Removing the HOOA family farm exemption: impact on injury.
Atlanta, GA: U.S. Department of Health and Human Services, Public Health Service, Centers for Disease Control and Prevention, National Institute for Occupational Safety and Health, R01-OH-008046, 2006 Dec; :1-104
Objective: We evaluated the potential for preventing the occurrence of pediatric farm injuries by changing the United States Federal Child Labor Laws, Hazardous Occupations Order for Agriculture (Hazardous Orders). Methods: A retrospective case series of 1193 pediatric farm injury cases from the United States and Canada was assembled. The Hazardous Orders were systematically applied to each individual case and preventability was estimated. Results: A total of 286/1193 (24%) cases involved family members engaged in farm work. Of these, one-third of children younger than 16 years and 36% of the 16- and 17-year-olds were performing work prohibited under the Hazardous Orders. Conclusions: Study findings suggest that removing the family farm exemption from the Hazardous Orders and changing the age restriction from 16 to 18 years would be efficacious in preventing the most serious injuries experienced by pediatric family workers and would meet Healthy People 2010 goals for reducing traumatic injury in the agricultural sector.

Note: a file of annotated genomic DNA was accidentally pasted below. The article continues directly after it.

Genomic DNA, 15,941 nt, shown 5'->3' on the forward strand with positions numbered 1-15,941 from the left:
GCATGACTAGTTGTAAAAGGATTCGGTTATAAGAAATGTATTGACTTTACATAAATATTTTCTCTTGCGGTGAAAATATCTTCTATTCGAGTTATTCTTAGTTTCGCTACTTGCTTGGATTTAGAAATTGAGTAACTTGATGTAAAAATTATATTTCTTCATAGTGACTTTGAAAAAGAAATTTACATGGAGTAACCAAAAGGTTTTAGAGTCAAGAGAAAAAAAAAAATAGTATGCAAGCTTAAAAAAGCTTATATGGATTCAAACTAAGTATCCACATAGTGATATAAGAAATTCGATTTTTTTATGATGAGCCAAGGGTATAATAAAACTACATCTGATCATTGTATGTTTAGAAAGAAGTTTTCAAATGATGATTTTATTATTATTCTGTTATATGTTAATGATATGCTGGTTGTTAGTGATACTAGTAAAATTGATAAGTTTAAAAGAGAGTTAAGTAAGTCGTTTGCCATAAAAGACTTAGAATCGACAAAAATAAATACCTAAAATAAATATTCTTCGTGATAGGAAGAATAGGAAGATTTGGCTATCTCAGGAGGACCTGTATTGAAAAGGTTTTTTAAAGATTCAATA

Agricultural-workers; Agriculture; Farmers; Injuries; Injury-prevention; Occupational-hazards; Occupational-accidents; Traumatic-injuries; Children; Age-factors; Age-groups; Work-areas; Work-analysis; Work-environment; Risk-analysis; Risk-factors; Injury-prevention; Safety-education
Barbara Marlenga, National Children's Center for Rural and Agricultural Health and Safety, 1000 North Oak Avenue, Marshfield, WI 54449
Final Grant Report
NTIS Accession No.
National Institute for Occupational Safety and Health
Marshfield Clinic Research Foundation